What to do with a glorious little wheel of Petite Munster Cheese? Why a soufflé of course!
Munster, or Géromé (depending on which side of the Vosges Mountains you are on) is the most typical cheese of Alsace, and one of the three oldest cheeses in France. Alsatians call it Munster from the word Monastère, or monastery, while those from Lorraine call it Géromé, a deformation of the name of the city Gerardmer which was a very important market for cheese in the 15th century and was the home of its manufacture in the eleventh and twelfth centuries.
Soufflé is a quintessential French way to explore the flavours of this gloriously heady cheese, and a dish that is surprisingly simple to make. With a light hand and some basic skills, you to can produce this impressive French classic at home.
The recipe today comes from Epicurious and a big thanks to Lara for helping out with this dish (she can never say no to a stinky cheese!).
- 1 1/4 cups whole milk
- 1 1/2 tablespoons butter
- 3 tablespoons all purpose flour
- 1/4 teaspoon ground cumin
- Panko (Japanese breadcrumbs)
- 3 large eggs, separated
- 125g French Munster cheese, rind removed and cut into smallish cubes
How to do it
Preheat your oven to 200 degrees celsius. Grease 4 individual serve ramekins with butter and coat with the Panko breadcrumbs by placing a scoop of breadcrumbs inside the ramekin, rolling it around to coat and tipping out the excess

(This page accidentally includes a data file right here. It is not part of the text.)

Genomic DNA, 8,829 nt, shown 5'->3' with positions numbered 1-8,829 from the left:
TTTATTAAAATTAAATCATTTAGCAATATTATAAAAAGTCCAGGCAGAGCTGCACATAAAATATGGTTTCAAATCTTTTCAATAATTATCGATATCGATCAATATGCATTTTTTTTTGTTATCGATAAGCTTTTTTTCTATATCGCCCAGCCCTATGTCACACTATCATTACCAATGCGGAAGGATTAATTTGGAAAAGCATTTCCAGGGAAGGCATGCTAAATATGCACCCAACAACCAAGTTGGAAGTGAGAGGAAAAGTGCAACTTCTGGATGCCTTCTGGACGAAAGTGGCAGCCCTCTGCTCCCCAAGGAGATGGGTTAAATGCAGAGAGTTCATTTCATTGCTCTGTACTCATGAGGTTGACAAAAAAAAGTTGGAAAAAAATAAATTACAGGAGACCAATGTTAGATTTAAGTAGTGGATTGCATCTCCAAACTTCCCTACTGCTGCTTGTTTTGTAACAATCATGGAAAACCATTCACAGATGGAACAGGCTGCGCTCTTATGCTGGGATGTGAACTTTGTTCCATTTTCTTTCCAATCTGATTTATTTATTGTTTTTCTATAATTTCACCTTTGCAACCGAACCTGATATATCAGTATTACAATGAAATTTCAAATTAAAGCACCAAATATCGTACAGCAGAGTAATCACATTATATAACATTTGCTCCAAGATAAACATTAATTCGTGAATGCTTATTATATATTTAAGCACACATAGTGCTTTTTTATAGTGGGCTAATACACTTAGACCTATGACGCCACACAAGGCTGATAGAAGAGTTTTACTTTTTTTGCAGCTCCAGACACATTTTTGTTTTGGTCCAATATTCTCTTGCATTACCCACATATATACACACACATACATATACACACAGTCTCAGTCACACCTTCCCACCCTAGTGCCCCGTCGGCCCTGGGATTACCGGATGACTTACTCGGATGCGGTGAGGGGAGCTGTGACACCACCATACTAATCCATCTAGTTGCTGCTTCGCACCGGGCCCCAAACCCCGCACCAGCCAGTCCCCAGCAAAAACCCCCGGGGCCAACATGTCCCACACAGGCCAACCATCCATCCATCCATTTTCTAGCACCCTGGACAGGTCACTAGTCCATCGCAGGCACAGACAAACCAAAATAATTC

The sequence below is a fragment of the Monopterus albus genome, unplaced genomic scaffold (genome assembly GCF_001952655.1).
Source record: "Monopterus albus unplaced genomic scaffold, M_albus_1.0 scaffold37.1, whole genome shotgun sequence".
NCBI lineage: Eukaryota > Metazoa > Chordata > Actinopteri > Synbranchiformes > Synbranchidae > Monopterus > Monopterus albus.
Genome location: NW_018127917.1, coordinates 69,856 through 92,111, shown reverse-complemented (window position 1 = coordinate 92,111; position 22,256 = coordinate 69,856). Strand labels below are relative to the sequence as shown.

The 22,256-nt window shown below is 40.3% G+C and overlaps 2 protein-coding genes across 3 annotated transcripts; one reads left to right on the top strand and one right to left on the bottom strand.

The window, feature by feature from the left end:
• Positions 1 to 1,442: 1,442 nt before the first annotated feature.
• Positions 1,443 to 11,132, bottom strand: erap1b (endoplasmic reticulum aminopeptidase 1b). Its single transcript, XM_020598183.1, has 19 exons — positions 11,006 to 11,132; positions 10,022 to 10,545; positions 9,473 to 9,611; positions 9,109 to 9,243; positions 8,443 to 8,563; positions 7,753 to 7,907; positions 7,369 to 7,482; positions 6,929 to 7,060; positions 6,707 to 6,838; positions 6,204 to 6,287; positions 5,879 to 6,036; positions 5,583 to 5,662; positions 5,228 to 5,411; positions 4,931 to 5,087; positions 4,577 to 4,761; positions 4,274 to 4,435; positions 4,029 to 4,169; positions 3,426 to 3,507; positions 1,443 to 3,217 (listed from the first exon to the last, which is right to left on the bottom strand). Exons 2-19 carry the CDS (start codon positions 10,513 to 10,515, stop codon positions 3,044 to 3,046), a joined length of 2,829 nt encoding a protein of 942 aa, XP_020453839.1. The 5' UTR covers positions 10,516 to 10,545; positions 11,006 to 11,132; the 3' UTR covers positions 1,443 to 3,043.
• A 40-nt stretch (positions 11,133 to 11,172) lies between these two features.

Warm the milk by bringing it to a simmer in a saucepan over a medium heat. When steaming, remove from heat until needed.
In another saucepan melt your butter and flour, stirring to form a roux. Cook this off, stirring for two minutes to remove the raw flour taste, but do not let it brown.
Gradually add the warmed milk, a bit at a time, constantly whisking as you go. It will thicken between each addition, but don’t panic, just keep whisking and adding and it will all come together in a smooth silky bechamel. Whisk in the cumin and season with salt and pepper before covering with cling wrap (pressing this to the surface of the bechamel to prevent a skin forming). Cool for 10 minutes or so.
When the bechamel is cool, separate your eggs and place the whites in an electric mixer with some salt and whisk until it forms stiff peaks (but not too dry). While the whites are whisking, add the yolks to the bechamel and mix to combine, before stirring in the cubes of Munster cheese.
Lastly, with a light hand fold in the egg whites in three batches (i.e. do not add them all at once).
Spoon the mixture into the prepared ramekins and place in the oven for about 15 minutes or until puffed and golden.
Don’t open the door until you are ready to take them out, but if you are like Lara and I, grab a chair and a glass of wine and settle in to watch them rise through the glass oven door!